As you get acquainted with exchange traded funds (ETFs), one of the first characteristics of an ETF you’ve noticed is that they are traded like stocks. Like stocks, the price of an ETF changes throughout the day, and determining when you buy and the price at which you buy will in large part be determined by the bid-ask.

What It Is

The spread, or the difference between the bid and ask price of the security, is determined by the basic fundamentals of supply and demand. More buyers means more bids, and more sellers means more asks.

At times, the bid and ask prices equalize, but only for a brief window. All other times, the ask usually exceeds the bid. Hence, the name bid-ask spread.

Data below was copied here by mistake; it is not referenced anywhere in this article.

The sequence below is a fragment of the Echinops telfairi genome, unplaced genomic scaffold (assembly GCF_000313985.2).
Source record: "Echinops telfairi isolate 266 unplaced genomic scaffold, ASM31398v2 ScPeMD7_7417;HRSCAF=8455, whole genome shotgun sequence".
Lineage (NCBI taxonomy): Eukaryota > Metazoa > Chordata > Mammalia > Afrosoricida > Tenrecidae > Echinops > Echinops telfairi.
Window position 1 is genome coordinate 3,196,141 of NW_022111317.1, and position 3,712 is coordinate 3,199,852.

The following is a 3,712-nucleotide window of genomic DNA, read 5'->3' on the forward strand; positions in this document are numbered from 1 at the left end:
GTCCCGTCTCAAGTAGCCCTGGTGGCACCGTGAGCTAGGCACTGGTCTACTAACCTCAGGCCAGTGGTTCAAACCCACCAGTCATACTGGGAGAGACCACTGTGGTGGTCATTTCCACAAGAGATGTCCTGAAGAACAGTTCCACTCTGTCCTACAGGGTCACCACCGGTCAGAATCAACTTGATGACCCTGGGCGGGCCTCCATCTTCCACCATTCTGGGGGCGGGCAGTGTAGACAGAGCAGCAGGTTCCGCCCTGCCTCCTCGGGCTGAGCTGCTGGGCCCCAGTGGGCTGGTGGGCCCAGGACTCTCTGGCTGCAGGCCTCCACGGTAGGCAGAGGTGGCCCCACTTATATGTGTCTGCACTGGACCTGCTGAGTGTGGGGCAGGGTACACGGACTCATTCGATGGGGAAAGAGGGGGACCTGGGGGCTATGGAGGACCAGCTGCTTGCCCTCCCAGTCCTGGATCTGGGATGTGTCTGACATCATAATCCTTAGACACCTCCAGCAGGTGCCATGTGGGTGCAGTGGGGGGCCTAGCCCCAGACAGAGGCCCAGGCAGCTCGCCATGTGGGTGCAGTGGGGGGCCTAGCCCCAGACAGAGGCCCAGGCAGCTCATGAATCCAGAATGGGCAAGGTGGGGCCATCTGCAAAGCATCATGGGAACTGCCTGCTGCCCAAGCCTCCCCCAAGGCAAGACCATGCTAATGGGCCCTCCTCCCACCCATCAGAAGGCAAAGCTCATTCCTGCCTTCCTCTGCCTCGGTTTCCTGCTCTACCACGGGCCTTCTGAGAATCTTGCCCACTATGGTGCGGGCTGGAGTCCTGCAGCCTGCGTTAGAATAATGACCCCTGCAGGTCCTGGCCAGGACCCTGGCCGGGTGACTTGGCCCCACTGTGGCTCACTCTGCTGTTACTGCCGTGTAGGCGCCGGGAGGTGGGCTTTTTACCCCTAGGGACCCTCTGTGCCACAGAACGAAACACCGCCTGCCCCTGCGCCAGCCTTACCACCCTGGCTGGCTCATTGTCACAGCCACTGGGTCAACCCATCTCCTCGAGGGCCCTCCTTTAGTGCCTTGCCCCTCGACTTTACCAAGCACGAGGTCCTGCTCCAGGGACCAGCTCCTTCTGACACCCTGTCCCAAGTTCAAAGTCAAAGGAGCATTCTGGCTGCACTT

Highly liquid ETFs tend to have bid-ask spreads of just pennies while more thinly traded ETFs may experience greater disparities. This might pose as one of those hidden costs attributed to trading in ETFs and eat away at potential returns.

The New York Stock Exchange and the Nasdaq match buyers and sellers electronically, but there are some specialists who may also post bids or offers that are slightly narrower than that of the market to maintain a smoother market.